I was a bit late on the Portal bandwagon. By the time I got a "true" next-gen console this year (The Wii doesn't count, kids) I'd long since missed Valve's The Orange Box, the undisputed star of which was the original Portal. Developed using the Half Life 2 engine, Portal was a quirky and charming puzzle game centered around the use of a level-bending portal gun. It delighted players in 2007, and since then people had been asking for more. Well this year we got more, and it was even better than we could have hoped.
A sequel to Portal could've been an easy thing to put together. Most fans would have settled for a few new levels, maybe a new gimmick or two. It wasn't exactly a formula that would benefit from too many changes. Such a well-balanced game can't be messed with too much, otherwise you risk alienating the existing fan-base while failing to bring anyone new in. Lucky for us, Valve did a fantastic job making Portal 2.
Maintaining the same tight puzzle/shooter mechanics as its predecessor, Portal 2 carries on the darkly comic sci-fi plot with predictable aplomb. You wake up in a decayed Aperture labs, where you soon realise that GlaDOS (the first game's wonderfully cutting AI antagonist) is back in control, and out to avenge her previous defeat. Joined by a bumbling robot sidekick Wheatly, impeccably voiced by Stephen Merchant, you're tasked with solving more devious puzzle rooms with the eponymous portal gun. But of course, the plot is secondary. As with the first, what really matters is the incredibly intuitive and addictive gameplay.
And boy does it not disappoint. From start to finish each puzzle room presents a perfect little challenge, so much so that you'll find yourself saying "just one more" for hours and hours on end. Gimmick-wise Portal 2 adds to the returning cubes, turrets, and pressure pads of the first game. Hard light bridges and anti-grav gel bring an extra mind bending twist to the action, and the single player campaign benefits from it. But it's in the online multiplayer that Portal 2 really shines.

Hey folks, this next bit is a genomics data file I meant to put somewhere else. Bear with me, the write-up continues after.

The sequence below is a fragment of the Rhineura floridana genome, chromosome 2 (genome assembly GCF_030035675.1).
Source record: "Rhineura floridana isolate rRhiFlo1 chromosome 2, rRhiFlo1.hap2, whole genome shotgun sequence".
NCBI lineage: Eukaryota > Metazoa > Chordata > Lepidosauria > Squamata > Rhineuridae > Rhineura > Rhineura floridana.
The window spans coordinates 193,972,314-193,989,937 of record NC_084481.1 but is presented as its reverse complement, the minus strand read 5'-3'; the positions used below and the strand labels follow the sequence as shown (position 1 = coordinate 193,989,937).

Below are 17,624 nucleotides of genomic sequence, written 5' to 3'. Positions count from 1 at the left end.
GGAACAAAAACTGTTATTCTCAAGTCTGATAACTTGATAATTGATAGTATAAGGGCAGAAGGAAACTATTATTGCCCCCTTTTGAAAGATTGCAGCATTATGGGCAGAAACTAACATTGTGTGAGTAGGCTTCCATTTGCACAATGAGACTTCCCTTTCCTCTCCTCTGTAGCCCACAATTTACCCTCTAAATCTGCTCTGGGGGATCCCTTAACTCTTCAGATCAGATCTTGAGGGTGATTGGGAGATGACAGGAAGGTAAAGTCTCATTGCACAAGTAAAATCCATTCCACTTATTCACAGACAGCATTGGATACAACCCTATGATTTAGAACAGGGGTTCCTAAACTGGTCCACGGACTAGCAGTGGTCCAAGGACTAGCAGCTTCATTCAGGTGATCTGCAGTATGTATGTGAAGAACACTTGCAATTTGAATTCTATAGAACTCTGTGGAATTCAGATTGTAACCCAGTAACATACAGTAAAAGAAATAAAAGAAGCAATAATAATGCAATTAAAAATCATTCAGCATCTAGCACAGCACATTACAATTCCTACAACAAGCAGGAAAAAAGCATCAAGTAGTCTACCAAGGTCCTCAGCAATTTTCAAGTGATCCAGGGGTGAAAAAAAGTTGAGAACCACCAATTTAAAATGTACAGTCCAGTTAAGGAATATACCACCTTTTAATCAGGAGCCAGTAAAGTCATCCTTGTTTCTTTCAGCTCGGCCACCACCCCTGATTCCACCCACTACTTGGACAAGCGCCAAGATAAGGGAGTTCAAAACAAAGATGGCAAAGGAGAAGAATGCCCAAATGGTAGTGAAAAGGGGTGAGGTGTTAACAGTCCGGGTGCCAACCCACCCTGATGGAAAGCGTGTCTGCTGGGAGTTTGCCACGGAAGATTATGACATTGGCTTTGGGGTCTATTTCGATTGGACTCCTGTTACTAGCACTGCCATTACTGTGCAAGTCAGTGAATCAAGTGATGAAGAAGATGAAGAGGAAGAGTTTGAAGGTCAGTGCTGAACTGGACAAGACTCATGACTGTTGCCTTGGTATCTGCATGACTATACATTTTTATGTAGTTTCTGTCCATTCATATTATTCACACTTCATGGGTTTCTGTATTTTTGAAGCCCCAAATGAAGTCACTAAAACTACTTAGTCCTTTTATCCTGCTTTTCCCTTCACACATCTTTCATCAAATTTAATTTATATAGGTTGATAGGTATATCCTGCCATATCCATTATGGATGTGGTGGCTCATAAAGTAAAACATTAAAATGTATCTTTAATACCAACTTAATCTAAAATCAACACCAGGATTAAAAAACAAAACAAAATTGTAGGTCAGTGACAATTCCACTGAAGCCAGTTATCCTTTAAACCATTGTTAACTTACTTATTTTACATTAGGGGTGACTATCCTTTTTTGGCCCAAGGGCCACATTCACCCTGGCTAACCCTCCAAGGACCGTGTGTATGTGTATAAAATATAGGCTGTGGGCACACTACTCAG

Bringing a whole new set of levels to the mix, the co-op is easily Valve's best addition to Portal 2. The puzzles require you to work together as a team, but that'll quickly go out the window in favour of screwing over your opposite number in as many hilarious ways as possible. Why simply offer them a bridge over a batch of poisonous water when you can take it away while they're half way across it? If you're looking for a theme in this list so far, "fun multiplayer mode" seems to be a good candidate.
Following up on a game as tightly designed and perfectly paced as Portal was never going to be easy, but Valve have made it seem like the most natural thing in the world. At a time when the concept of game sequels is reaching saturation point (have we really had four Assassins Creed titles in as many years?), Portal 2 was a refreshingly creative and enjoyable experience. It never deviates far from its near-perfect source concept, but brings in just enough new content to make it fee necessary. Dare we hope for the same with Portal 3?